New Internationalist

Schools in a spin

July 2001

Adverts in the classroom

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‘Carry out a survey of 30 mint consumers to find out which of the four variants of Polo [mint] they find most appealing.’ This is the text of a lesson prepared by food giant and sweet manufacturer Nestlé currently being used in British schools.

Such classroom activities should please heavyweight corporate lobby group the European Round Table of Industrialists who noted in 1998: ‘All too often the education process is entrusted to people who appear to have no understanding of industry and the path of progress… The provision of education is a market opportunity and should be treated as such.’

Patti Rundall, policy director of Baby Milk Action, begs to differ. ‘Teachers are coming under increased pressure to accept schemes which push junk foods in exchange for cash,’ she says. Yet underfunded schools often jump at the chance for the money and resources these partnerships provide.

Hers is only one of a number of voices expressing disquiet at the way that through ‘corporate partnerships’ the private sector is increasingly setting priorities in the public sector. The British National Union of Teachers recently expressed its concern that the General Agreement on Trade in Services agreement of the World Trade Organization might promote the privatization of education. But sponsorship deals are already letting corporations into schools through the ‘back door’.

‘What is in the public interest is not always the same as what is in the interest of corporations,’ according to Patti Rundall. ‘Companies have a duty to maximize profit for their shareholders. But education is about opening kids’ minds, giving them the tools to think critically, not exposing them to the vested interests of corporations.’

Baby Milk Action has been campaigning for responsible marketing of babyfood for over 20 years. As a result Patti Rundall and her colleagues have learned to ask hard questions about who really benefits from corporate partnerships.

‘Some of the worst corporations,’ she says, ‘are very skilled at covering this all up with humanitarian gestures and “cause-related marketing”. We have to recognize this fact and do something about controlling them.’

‘Children are being used in a giant marketing project,’ she continues. Companies like Nestlé and Coca-Cola are providing educational material through corporate sponsorship of schools. The pamphlet ‘Nestlé in the Community’ is full of buzzwords like ‘sustainable development’. Tampax are providing menstrual health guides. Pepsi are providing free book covers advertising their brand. Students’ consumption preferences can be monitored through classroom activities. In the US the corporate encroachment into education is well established. The story of the boy suspended for wearing a Pepsi T-shirt to school on ‘Coke Day’ has become legendary, while the flagship US children’s show Sesame Street is now brought to viewers by chemical company Pfizer.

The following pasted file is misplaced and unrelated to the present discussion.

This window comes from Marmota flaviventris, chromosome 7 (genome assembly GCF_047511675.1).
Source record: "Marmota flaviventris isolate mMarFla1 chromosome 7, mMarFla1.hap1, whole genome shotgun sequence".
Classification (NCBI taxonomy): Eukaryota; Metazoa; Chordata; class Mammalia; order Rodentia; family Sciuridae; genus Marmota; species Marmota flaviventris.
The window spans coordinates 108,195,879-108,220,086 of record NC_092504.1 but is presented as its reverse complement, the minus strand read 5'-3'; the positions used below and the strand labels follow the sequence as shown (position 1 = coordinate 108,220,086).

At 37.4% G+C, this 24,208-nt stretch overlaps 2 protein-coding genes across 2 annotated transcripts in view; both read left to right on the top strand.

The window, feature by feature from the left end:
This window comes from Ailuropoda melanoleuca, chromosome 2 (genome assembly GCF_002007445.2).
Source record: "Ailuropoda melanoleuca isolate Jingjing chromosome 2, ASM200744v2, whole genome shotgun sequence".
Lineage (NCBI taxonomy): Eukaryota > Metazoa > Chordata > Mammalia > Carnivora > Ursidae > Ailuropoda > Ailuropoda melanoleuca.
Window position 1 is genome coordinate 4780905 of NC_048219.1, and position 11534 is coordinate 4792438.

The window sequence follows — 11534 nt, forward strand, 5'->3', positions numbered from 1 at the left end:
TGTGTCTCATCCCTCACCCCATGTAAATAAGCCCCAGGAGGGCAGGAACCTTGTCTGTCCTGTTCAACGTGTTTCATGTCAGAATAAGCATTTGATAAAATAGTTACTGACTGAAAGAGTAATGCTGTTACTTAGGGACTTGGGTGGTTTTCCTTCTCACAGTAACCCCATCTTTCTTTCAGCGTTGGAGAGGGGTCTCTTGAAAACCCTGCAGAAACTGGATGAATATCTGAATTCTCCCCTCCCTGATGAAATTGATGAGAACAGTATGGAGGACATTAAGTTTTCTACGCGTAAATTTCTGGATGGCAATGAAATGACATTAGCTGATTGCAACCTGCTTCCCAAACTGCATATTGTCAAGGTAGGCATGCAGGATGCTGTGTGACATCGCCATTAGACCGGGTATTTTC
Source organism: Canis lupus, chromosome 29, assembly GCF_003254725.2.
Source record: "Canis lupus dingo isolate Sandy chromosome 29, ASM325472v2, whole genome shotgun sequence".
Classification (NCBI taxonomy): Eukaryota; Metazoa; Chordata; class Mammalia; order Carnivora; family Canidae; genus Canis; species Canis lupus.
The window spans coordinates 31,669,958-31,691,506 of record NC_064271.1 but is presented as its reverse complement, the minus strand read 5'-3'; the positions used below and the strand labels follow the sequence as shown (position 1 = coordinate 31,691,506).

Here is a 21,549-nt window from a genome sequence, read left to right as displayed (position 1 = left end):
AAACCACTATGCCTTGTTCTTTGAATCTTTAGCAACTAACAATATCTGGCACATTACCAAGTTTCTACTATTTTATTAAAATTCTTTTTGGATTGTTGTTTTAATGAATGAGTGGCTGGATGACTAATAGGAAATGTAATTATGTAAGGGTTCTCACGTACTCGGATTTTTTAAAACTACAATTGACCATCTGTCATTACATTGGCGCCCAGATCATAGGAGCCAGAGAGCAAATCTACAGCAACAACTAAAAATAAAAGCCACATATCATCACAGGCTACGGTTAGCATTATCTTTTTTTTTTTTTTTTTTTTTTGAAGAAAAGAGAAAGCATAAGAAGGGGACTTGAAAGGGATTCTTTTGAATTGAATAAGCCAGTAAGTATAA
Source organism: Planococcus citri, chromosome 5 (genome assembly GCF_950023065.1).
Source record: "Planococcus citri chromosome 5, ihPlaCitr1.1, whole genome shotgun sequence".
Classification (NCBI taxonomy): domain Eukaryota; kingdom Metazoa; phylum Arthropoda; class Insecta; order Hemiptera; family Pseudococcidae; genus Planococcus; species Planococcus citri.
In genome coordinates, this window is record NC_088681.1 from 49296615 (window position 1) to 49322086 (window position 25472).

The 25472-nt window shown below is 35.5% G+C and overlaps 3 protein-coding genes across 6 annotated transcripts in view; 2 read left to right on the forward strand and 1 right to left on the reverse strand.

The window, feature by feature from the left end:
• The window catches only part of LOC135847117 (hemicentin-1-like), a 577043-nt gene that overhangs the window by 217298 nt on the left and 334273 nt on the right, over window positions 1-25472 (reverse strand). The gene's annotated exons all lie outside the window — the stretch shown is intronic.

The phenomenon is now spreading to other countries. In Britain, the Government has set up a Business Development Unit to facilitate corporate relationships with schools. Its brochure explains that benefits to companies are ‘substantial’ including ‘investment in the next generation of employees and customers’.

Meanwhile, according to Arun Gupta of the International Baby Food Action Network (IBFAN) India, Nestlé has begun making inroads into the Asian educational system with glossy promotional material of its sweets and chocolates. Meanwhile in Russia Nestlé is sponsoring a ‘Good Nutrition Programme’ which by the end of the year will have reached 120,000 kids in 17 regions.

Health and consumer groups from around the world are now calling for a ban on advertising to children in schools. To help teachers and their students distinguish the genuine philanthropy from the corporate hype, Baby Milk Action and the Reading International Solidarity Centre have put together a groundbreaking educational pack called ‘Seeing through the spin: public relations in the global economy.’

The pack is fair-minded and imaginative, with 14 lesson plans on everything from dissecting brands to ‘Between the lines’ activities designed to make kids read printed information critically. That includes not just weighing up the corporate advertisers but their NGO critics too.

Katharine Ainger
  1. ‘Seeing through the spin’ can be obtained from Baby Milk Action, 23 St.Andrew’s Street, Cambridge, CB2 3AX, England. Tel: +44 1223 464420.Price £15 + post & packaging £3 (Britain) or £9 (elsewhere)
  2. order from

Front cover of New Internationalist magazine, issue 336 This column was published in the July 2001 issue of New Internationalist. To read more, buy this issue or subscribe.

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This article was originally published in issue 336

New Internationalist Magazine issue 336
Issue 336

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